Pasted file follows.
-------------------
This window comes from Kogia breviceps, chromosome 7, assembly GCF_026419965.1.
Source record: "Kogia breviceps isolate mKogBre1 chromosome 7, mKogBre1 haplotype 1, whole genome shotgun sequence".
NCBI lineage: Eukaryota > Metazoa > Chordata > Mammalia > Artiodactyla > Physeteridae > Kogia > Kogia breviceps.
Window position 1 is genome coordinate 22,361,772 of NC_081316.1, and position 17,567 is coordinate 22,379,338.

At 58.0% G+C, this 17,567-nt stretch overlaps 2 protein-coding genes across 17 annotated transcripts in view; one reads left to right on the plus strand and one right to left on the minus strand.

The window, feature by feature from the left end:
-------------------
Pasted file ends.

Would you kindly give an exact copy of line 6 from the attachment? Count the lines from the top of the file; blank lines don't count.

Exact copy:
The window, feature by feature from the left end: